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What we know about hobo graffiti comes from hobos — a group that took pride in embellishing stories. Subscribe to our channel! http://goo.gl/0bsAjO Vox.com is a news website that helps you cut through the noise and understand what's really driving the events in the headlines. Check out http://www.vox.com. Watch our full video catalog: http://goo.gl/IZONyE Follow Vox on Facebook: http://goo.gl/U2g06o Or Twitter: http://goo.gl/XFrZ5H Hobos, or tramps, were itinerant workers and wanderers who illegally hopped freight cars on the newly expanding railroad in the United States in the late 19th century. They used graffiti, also known as tramp writing, as a messaging system to tell their fellow travelers where they were and where they were going. Hobos would carve or draw their road persona, or moniker, on stationary objects near railroad tracks, like water towers and bridges. But news stories at the time spread tales of a different kind of graffiti. They included coded symbols that were supposedly drawn on fence posts and houses to convey simple messages to tramps. Seeing an image of a cat on a fence post indicated “kind lady lives here,” for example. While this language probably existed to a certain extent, it certainly was not as widespread as the media led readers to believe. In reality, these stories were largely informed by hobos — a group that took pride in embellishing stories so they could remain elusive.
Просмотров: 554579 Vox
How 156 years of British rule shaped Hong Kong
 
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Hong Kong has British DNA. Follow Johnny on Instagram: https://www.instagram.com/johnnywharris/ Follow the Vox Borders watch page: https://www.facebook.com/VoxBorders/ Sign up for the Vox Borders newsletter: https://www.vox.com/borders-email Subscribe to our channel! http://goo.gl/0bsAjO Even though Britain gave Hong Kong back to China 21 years ago, today when you walk around the city you can see British fingerprints everywhere. From statues of Queen Victoria to double decker buses, British culture and lifestyle is baked into the culture at every turn. Both the history and the current-day British influence are visually fascinating stories and in this episode I show it all -- exploring Britain’s imperial history, which includes opioid trade, discrimination and a divided city, and then showing the effects of that history, resulting in a city that is unlike any I’ve visited. Vox.com is a news website that helps you cut through the noise and understand what's really driving the events in the headlines. Check out http://www.vox.com. Watch our full video catalog: http://goo.gl/IZONyE Follow Vox on Facebook: http://goo.gl/U2g06o Or Twitter: http://goo.gl/XFrZ5H
Просмотров: 1218614 Vox
It's not you. Claw machines are rigged.
 
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If you have played a claw machine you probably haven't won many prizes and maybe even thought they are rigged. Find out what really happened to your allowance. Follow Phil Edwards and Vox Almanac on Facebook for more: https://www.facebook.com/philedwardsinc1/ Read more at http://www.vox.com/2015/4/3/8339999/claw-machines-rigged Special thanks to matt3756 for letting us use his great footage: https://www.youtube.com/user/matt3756 Subscribe to our channel! http://goo.gl/0bsAjO Vox.com is a news website that helps you cut through the noise and understand what's really driving the events in the headlines. Check out http://www.vox.com to get up to speed on everything from Kurdistan to the Kim Kardashian app. Check out our full video catalog: http://goo.gl/IZONyE Follow Vox on Twitter: http://goo.gl/XFrZ5H Or on Facebook: http://goo.gl/U2g06o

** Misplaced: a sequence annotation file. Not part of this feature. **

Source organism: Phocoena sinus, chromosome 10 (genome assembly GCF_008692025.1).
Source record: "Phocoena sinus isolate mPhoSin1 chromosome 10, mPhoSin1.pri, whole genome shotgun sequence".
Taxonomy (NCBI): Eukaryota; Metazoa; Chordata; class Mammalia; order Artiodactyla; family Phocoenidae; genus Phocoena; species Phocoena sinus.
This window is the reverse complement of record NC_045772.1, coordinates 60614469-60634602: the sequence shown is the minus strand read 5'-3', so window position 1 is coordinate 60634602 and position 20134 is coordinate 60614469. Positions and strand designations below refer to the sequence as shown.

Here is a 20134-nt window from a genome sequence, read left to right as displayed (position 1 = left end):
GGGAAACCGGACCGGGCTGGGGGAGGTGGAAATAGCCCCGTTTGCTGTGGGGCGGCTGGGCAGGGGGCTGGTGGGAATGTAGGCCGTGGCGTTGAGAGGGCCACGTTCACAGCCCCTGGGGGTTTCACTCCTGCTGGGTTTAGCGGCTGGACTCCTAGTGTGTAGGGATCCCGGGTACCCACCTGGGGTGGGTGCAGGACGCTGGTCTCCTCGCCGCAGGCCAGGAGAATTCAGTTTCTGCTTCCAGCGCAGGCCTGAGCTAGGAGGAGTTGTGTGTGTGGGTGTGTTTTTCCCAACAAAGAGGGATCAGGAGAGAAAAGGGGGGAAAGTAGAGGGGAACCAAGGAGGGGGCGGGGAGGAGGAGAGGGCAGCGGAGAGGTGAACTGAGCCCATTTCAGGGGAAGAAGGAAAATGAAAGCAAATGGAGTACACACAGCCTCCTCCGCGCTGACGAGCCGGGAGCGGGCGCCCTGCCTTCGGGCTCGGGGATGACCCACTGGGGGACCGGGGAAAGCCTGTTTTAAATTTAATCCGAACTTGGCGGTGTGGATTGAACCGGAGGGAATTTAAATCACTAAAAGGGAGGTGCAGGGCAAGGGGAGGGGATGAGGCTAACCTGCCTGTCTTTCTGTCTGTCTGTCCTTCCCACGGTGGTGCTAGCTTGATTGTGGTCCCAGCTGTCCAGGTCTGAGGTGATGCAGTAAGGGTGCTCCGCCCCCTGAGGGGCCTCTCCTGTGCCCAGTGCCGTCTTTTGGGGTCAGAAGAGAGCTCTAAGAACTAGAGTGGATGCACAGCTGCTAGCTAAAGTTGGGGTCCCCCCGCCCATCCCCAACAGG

Просмотров: 8540529 Vox
Why so many sitcoms look the same
 
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The one about sitcom lighting. Subscribe to our channel! http://goo.gl/0bsAjO In this episode of Vox Almanac, Phil Edwards explores the surprising history behind sitcom lighting. Karl Freund was the genius cinematographer behind Metropolis, the silent film classic. But then he designed the set for I Love Lucy - the first of the multicam, laugh-track heavy sitcoms. Today, they look bland, but it wasn’t always that way. But at the time, Freund had a good reason to tackle the challenge. These lighting techniques are still in use today on sitcoms like Friends, the Big Bang Theory, and other multi-camera hits. What looks generic to our eyes was, at one time, the result of an artist who made the impossible look easy. Vox.com is a news website that helps you cut through the noise and understand what's really driving the events in the headlines. Check out http://www.vox.com. Watch our full video catalog: http://goo.gl/IZONyE Follow Vox on Facebook: http://goo.gl/U2g06o Or Twitter: http://goo.gl/XFrZ5H
Просмотров: 1107545 Vox
How feng shui shaped Hong Kong's skyline
 
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Hong Kong’s superstitious skyline. Follow the Vox Borders watch page: https://www.facebook.com/VoxBorders/ Follow Johnny on Instagram: https://www.instagram.com/johnnywharris/ Sign up for the Vox Borders newsletter: https://www.vox.com/borders-email Watch episode 1: https://www.youtube.com/watch?v=StW7oGSR_Mg Watch episode 2: https://www.youtube.com/watch?v=MQyxG4vTyZ8 Subscribe to our channel! http://goo.gl/0bsAjO Hong Kong’s famous skyline is known for its colorful lights and modern buildings, but a closer look reveals some unique designs inspired by feng shui. Like the gaping holes in the middle of buildings to let dragons fly through or cannon-like structures installed to deflect bad “qi” (pronounced chi). The main belief in feng shui is that destiny is bound to the environment, so good fortune and harmony can be invited in and bad energy can be warded off by arranging objects and buildings around us. It's an ancient Chinese practice that has come to define Hong Kong's skyline. In this episode of Borders, we explore feng shui principles, explain the circumstances that allowed it to flourish in Hong Kong and take a look at the unique designs around the city. Vox.com is a news website that helps you cut through the noise and understand what's really driving the events in the headlines. Check out http://www.vox.com. Watch our full video catalog: http://goo.gl/IZONyE Follow Vox on Facebook: http://goo.gl/U2g06o Or Twitter: http://goo.gl/XFrZ5H